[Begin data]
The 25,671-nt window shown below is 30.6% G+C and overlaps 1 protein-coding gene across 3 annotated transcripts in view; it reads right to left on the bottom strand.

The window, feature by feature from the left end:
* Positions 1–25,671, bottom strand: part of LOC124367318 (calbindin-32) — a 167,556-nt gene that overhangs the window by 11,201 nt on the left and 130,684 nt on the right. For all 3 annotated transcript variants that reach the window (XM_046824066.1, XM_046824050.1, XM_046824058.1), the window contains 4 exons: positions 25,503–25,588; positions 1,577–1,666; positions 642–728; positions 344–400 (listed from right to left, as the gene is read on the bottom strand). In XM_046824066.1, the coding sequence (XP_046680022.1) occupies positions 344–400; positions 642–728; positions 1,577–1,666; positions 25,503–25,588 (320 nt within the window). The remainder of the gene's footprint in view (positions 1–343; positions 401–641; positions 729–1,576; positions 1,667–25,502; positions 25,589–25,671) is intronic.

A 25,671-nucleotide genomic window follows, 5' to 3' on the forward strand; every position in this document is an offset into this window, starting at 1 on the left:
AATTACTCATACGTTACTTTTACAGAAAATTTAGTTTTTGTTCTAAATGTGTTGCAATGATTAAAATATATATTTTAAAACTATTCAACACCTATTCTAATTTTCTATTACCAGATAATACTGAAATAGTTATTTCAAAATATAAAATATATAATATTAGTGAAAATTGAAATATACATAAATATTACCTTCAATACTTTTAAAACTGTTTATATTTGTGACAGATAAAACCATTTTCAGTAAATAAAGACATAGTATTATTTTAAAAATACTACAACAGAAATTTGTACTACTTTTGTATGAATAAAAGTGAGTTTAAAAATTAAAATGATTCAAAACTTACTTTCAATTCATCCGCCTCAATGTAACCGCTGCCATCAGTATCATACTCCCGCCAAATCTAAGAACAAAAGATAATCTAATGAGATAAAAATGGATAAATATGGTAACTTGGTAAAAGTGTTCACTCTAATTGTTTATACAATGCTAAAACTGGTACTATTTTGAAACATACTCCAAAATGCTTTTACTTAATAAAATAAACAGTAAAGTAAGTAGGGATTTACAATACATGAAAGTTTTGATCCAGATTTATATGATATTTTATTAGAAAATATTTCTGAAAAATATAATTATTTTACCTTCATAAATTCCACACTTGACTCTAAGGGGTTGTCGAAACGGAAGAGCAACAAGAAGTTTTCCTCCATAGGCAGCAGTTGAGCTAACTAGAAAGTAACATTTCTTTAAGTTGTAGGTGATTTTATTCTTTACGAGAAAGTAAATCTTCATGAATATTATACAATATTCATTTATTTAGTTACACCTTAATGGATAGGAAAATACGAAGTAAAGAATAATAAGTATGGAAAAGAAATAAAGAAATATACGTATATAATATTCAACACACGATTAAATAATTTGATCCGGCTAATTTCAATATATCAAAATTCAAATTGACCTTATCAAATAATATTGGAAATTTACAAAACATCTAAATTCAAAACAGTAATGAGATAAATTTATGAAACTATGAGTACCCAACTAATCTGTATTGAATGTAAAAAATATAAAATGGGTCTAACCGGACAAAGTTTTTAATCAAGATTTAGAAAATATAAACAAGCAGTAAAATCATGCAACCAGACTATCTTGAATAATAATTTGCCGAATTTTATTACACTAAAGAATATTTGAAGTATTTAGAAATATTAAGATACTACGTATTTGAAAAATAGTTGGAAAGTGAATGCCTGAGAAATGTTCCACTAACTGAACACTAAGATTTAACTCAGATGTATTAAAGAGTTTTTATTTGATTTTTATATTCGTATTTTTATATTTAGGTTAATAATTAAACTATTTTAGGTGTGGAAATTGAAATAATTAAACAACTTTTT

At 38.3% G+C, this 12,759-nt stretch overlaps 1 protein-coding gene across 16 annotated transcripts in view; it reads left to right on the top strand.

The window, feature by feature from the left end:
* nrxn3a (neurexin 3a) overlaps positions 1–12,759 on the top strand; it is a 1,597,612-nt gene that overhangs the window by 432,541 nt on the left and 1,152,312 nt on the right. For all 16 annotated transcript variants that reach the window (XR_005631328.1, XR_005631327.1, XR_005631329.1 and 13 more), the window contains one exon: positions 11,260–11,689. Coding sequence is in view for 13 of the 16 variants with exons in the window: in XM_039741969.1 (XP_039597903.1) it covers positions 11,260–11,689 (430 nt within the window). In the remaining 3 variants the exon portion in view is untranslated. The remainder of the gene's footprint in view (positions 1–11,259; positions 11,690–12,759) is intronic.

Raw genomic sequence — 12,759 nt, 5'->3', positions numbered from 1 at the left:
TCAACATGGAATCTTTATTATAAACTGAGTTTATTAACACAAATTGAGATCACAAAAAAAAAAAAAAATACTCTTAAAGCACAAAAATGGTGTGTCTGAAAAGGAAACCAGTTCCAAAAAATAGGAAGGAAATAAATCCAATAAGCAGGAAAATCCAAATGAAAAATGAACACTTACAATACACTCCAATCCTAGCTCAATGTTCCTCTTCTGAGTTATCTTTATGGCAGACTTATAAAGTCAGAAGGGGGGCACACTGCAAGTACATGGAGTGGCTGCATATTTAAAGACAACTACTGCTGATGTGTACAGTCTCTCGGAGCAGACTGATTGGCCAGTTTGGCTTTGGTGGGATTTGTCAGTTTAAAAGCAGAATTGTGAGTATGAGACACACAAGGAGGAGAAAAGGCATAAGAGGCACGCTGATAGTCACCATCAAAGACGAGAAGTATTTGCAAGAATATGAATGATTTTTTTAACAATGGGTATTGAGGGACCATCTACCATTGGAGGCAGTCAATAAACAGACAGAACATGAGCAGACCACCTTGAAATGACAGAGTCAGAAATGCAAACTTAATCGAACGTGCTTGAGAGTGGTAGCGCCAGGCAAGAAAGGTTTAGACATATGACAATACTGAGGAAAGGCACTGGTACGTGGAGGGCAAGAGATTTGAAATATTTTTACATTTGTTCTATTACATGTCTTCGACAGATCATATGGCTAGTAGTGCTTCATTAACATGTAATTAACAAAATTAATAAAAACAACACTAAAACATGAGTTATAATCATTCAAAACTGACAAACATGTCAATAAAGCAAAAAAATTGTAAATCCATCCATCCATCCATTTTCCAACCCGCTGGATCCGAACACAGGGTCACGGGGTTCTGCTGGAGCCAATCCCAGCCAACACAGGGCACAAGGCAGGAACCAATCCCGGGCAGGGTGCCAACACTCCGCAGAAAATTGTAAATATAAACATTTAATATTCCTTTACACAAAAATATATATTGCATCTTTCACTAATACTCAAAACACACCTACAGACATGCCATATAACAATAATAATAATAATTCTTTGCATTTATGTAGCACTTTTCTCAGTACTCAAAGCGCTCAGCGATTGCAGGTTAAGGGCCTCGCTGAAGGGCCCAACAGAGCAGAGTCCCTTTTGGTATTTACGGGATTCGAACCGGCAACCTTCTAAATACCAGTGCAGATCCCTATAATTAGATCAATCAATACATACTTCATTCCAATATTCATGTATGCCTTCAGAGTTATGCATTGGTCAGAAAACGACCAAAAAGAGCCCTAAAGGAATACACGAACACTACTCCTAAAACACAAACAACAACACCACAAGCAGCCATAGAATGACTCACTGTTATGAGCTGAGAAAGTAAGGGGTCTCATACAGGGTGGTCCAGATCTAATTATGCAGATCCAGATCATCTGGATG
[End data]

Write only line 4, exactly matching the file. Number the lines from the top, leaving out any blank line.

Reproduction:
A 25,671-nucleotide genomic window follows, 5' to 3' on the forward strand; every position in this document is an offset into this window, starting at 1 on the left: